The present case is of a 14-year-old female with TTM that was treated with a low dose of ARP 1.5 mg/day. To our knowledge, this is the first published report to show an improvement of pubertal TTM using an ultra-low dose of ARP. In this case, a 50-mg fluvoxamine monotherapy for 2 years and a subsequent 4-month CBT monotherapy did not improve her hair-pulling symptoms. However, the treatment with a low-dose ARP of 1.5 mg/day dramatically improved her TTM symptoms without extrapyramidal symptoms.

Recently, ARP has been reported to improve the TTM symptoms of adult patients [9, 10]. In addition, it has been reported that only 1.5 to 3.0 mg/day of ARP alone improved TTM symptoms in a 20-year-old man [11]. In keeping with these findings, a small (n = 11) open-label study suggested that ARP was a promising treatment for TTM in adults [12].

The results of a previous study [13] led to the inclusion of TTM in a new section of DSM-5, entitled Obsessive-Compulsive and Related Disorders [1]. However, TTM is not characterized by obsessional thoughts, and a greater overlap may be evident with other obsessive-compulsive spectrum disorders, such as skin picking and tic disorders [14]. A recent study showed that ARP was effective for the treatment of tic disorders in children and adolescents while causing only mild adverse effects [15]. Furthermore, Our previous report suggested that ARP might have advantages, especially in cases of a defective general status without extrapyramidal symptoms [16]. ARP may correct TTM by stabilizing dopamine in the prefrontal cortex, thereby improving motor inhibition deficits [7]. These findings suggest that the pathology of TTM may resemble that of tic disorders. In other words, TTM may be more closely aligned with addictions and disorders of habit, or tic disorders such as Tourette syndrome, than with OCD.

The main limitation of this case report was the small sample size (n = 1). Furthermore, fluvoxamine treatment dose of 50 mg/day might be too low for definition of SSRI resistance. It is reported that the existing trials of TTM have very small sample sizes, and the body of evidence is of low quality, mostly clinical trials where a target was more than 18 years old (only one trial included a 16 year-old-subject) [2]. So, the appropriate capacity of fluvoxamine, other SSRI, atypical, or typical antipsychotics for treatment of TTM in children and adolescents is still unknown. However, low-dose ARP treatment for TTM might be a safe alternative to antidepressants, which carry the risk of agitation with suicidal ideation in adolescents. In this regard, the mechanisms underlying the effects of low-dose ARP in the present case remain unclear, but our results do suggest that low-dose ARP may be advantageous, particularly in pubertal TTM cases like the present one.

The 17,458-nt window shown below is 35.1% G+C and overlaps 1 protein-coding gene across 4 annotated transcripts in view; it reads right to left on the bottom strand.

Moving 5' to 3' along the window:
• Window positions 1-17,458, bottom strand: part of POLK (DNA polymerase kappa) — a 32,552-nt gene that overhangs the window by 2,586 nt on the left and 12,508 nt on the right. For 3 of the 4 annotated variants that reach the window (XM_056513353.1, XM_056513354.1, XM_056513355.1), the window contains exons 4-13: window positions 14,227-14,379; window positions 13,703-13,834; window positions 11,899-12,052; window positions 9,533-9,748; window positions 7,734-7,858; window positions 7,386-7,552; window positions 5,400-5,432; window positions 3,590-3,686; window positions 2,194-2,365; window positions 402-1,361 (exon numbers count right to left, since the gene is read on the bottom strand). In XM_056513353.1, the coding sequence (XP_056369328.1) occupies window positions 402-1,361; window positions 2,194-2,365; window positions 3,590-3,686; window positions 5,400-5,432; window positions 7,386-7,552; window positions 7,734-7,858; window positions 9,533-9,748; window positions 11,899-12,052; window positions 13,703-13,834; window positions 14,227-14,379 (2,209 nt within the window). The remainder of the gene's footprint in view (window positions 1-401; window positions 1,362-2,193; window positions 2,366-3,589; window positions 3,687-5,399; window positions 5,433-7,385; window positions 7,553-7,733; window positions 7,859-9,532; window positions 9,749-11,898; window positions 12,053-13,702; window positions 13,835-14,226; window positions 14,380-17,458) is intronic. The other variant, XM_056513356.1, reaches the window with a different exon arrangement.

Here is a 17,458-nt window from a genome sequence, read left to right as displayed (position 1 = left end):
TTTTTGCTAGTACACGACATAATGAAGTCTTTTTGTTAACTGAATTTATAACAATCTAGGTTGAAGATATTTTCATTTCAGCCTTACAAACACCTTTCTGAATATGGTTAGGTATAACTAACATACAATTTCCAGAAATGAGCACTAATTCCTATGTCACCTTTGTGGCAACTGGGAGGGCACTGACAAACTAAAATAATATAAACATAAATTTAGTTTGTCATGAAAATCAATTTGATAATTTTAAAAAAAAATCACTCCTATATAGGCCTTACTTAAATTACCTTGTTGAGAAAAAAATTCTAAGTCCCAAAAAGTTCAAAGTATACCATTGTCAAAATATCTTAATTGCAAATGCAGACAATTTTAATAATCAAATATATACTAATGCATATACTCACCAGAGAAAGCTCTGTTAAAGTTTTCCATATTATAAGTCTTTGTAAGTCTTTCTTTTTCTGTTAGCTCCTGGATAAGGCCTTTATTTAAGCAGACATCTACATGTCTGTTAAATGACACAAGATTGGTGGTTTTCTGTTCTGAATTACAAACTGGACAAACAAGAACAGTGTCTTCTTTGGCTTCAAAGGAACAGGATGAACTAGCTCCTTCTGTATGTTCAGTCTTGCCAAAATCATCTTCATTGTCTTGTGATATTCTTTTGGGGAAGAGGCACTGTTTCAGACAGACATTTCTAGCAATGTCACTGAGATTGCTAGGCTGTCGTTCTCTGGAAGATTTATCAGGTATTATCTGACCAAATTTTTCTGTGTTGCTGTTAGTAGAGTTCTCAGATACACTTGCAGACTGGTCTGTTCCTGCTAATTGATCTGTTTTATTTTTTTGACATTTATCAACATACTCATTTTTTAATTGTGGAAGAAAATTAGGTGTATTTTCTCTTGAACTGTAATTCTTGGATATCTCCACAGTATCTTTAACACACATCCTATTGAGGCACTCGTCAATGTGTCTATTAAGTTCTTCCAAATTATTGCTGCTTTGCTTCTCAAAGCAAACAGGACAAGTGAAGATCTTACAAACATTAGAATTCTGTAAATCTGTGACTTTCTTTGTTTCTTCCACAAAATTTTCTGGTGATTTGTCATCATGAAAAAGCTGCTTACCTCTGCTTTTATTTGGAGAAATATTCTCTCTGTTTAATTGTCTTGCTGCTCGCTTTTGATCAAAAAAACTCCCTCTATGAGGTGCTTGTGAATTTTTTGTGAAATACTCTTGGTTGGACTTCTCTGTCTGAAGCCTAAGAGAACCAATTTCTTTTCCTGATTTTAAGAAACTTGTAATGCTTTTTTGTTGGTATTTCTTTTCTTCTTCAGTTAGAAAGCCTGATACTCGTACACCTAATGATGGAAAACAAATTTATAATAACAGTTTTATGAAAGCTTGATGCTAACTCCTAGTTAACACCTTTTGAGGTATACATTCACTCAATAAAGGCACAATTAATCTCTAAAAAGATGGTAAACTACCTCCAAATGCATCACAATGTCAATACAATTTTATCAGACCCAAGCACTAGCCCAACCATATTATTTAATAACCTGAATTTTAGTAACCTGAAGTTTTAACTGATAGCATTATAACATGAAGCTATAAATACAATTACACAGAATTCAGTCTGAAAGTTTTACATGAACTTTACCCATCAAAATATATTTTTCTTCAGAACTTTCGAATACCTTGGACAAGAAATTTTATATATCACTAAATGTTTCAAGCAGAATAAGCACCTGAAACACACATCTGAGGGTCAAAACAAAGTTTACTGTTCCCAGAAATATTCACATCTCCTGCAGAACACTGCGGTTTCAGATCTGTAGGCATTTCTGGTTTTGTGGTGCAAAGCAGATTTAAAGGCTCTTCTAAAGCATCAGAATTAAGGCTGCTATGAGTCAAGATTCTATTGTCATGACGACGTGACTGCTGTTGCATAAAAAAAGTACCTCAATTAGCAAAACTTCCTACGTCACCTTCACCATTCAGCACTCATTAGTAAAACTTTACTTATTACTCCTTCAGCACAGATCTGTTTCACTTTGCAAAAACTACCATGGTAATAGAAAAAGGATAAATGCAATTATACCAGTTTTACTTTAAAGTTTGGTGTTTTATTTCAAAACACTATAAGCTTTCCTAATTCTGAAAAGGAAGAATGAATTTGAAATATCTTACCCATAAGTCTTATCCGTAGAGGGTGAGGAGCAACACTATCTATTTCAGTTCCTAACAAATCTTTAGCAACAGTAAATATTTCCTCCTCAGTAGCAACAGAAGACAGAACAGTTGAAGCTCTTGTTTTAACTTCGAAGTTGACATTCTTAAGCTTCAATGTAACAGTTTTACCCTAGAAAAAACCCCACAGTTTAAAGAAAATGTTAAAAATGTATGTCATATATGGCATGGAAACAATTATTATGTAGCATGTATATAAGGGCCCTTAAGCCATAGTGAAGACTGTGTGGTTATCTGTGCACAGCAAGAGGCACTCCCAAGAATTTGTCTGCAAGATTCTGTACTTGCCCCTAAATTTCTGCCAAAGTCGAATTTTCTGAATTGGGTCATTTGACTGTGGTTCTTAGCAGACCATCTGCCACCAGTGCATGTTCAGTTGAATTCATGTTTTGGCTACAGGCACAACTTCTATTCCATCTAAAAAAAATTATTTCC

Conclusions

We reported the case of a female pubertal patient with TTM who was treated successfully using low-dose ARP (1.5 mg/day) monotherapy.

Consent

Written informed consent was obtained from the patient and her mother for publication of this case report. A copy of the written consent is available for review by the Editor-in-Chief of this journal.

Abbreviations

ARP: 

aripiprazole

CBT: 

cognitive behavioral therapy

SSRIs: 

selective serotonin reuptake inhibitors

TCAs: 

tricyclic antidepressants

TTM: 

trichotillomania

Declarations

Acknowledgements

TS has received research support or speakers’ honoraria from Astellas, Daiichi Sankyo, Dainippon Sumitomo, Eli Lilly, Janssen, Mochida, Novartis, Otsuka, Shionogi, Taisho and Yoshitomi. MI has received research support from Astellas, Dainippon Sumitomo, Eizai, Glaxosmithkline, Mochida, MSD, Novartis, Otsuka, Pfizer, Shionogi, Taisho, Tanabe Mitsubishi and Yoshitomi.

Authors’ Affiliations

(1)
Department of Child Psychiatry, Chiba University Hospital
(2)
Department of Psychiatry, Chiba University Graduate School of Medicine

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Copyright

© Sasaki and Iyo. 2015

This is an Open Access article distributed under the terms of the Creative Commons Attribution License (http://creativecommons.org/licenses/by/4.0), which permits unrestricted use, distribution, and reproduction in any medium, provided the original work is properly credited. The Creative Commons Public Domain Dedication waiver (http://creativecommons.org/publicdomain/zero/1.0/) applies to the data made available in this article, unless otherwise stated.